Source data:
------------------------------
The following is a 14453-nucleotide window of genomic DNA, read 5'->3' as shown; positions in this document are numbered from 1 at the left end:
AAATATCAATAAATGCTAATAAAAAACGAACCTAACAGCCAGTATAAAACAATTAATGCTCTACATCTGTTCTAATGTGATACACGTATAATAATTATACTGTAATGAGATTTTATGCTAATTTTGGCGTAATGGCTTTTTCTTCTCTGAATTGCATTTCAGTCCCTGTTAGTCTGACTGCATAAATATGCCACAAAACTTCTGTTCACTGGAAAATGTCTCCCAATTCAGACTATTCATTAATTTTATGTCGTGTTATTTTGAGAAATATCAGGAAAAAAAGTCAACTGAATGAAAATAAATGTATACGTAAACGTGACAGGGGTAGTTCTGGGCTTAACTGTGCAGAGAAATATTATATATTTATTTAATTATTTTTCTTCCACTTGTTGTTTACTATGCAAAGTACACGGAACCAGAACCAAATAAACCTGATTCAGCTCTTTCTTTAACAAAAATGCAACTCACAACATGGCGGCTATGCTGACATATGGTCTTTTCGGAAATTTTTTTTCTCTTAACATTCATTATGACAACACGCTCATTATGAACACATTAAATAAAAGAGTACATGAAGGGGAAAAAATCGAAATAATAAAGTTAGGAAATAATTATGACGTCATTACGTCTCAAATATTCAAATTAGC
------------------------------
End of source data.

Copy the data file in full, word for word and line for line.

The following is a 14453-nucleotide window of genomic DNA, read 5'->3' as shown; positions in this document are numbered from 1 at the left end:
AAATATCAATAAATGCTAATAAAAAACGAACCTAACAGCCAGTATAAAACAATTAATGCTCTACATCTGTTCTAATGTGATACACGTATAATAATTATACTGTAATGAGATTTTATGCTAATTTTGGCGTAATGGCTTTTTCTTCTCTGAATTGCATTTCAGTCCCTGTTAGTCTGACTGCATAAATATGCCACAAAACTTCTGTTCACTGGAAAATGTCTCCCAATTCAGACTATTCATTAATTTTATGTCGTGTTATTTTGAGAAATATCAGGAAAAAAAGTCAACTGAATGAAAATAAATGTATACGTAAACGTGACAGGGGTAGTTCTGGGCTTAACTGTGCAGAGAAATATTATATATTTATTTAATTATTTTTCTTCCACTTGTTGTTTACTATGCAAAGTACACGGAACCAGAACCAAATAAACCTGATTCAGCTCTTTCTTTAACAAAAATGCAACTCACAACATGGCGGCTATGCTGACATATGGTCTTTTCGGAAATTTTTTTTCTCTTAACATTCATTATGACAACACGCTCATTATGAACACATTAAATAAAAGAGTACATGAAGGGGAAAAAATCGAAATAATAAAGTTAGGAAATAATTATGACGTCATTACGTCTCAAATATTCAAATTAGC